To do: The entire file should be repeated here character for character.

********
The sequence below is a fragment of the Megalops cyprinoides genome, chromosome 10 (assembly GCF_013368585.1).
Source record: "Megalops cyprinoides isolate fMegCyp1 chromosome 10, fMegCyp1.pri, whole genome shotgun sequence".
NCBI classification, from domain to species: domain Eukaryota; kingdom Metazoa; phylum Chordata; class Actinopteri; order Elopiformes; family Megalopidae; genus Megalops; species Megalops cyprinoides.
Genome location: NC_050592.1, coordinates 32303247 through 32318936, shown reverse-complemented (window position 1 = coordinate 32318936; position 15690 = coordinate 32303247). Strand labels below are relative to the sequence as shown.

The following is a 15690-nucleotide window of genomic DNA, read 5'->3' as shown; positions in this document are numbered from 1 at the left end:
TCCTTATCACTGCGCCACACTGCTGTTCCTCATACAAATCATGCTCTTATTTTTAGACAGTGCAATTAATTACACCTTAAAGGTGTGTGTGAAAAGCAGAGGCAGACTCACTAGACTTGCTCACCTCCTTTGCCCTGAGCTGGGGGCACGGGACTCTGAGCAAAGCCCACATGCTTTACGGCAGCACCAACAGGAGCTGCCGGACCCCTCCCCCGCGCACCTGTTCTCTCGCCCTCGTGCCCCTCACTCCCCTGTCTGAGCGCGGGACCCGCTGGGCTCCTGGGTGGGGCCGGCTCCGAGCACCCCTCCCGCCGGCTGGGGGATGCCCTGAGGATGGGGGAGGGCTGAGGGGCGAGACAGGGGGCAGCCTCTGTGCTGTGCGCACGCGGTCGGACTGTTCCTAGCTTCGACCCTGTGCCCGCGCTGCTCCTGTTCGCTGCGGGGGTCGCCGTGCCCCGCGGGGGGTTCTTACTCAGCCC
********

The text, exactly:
The sequence below is a fragment of the Megalops cyprinoides genome, chromosome 10 (assembly GCF_013368585.1).
Source record: "Megalops cyprinoides isolate fMegCyp1 chromosome 10, fMegCyp1.pri, whole genome shotgun sequence".
NCBI classification, from domain to species: domain Eukaryota; kingdom Metazoa; phylum Chordata; class Actinopteri; order Elopiformes; family Megalopidae; genus Megalops; species Megalops cyprinoides.
Genome location: NC_050592.1, coordinates 32303247 through 32318936, shown reverse-complemented (window position 1 = coordinate 32318936; position 15690 = coordinate 32303247). Strand labels below are relative to the sequence as shown.

The following is a 15690-nucleotide window of genomic DNA, read 5'->3' as shown; positions in this document are numbered from 1 at the left end:
TCCTTATCACTGCGCCACACTGCTGTTCCTCATACAAATCATGCTCTTATTTTTAGACAGTGCAATTAATTACACCTTAAAGGTGTGTGTGAAAAGCAGAGGCAGACTCACTAGACTTGCTCACCTCCTTTGCCCTGAGCTGGGGGCACGGGACTCTGAGCAAAGCCCACATGCTTTACGGCAGCACCAACAGGAGCTGCCGGACCCCTCCCCCGCGCACCTGTTCTCTCGCCCTCGTGCCCCTCACTCCCCTGTCTGAGCGCGGGACCCGCTGGGCTCCTGGGTGGGGCCGGCTCCGAGCACCCCTCCCGCCGGCTGGGGGATGCCCTGAGGATGGGGGAGGGCTGAGGGGCGAGACAGGGGGCAGCCTCTGTGCTGTGCGCACGCGGTCGGACTGTTCCTAGCTTCGACCCTGTGCCCGCGCTGCTCCTGTTCGCTGCGGGGGTCGCCGTGCCCCGCGGGGGGTTCTTACTCAGCCC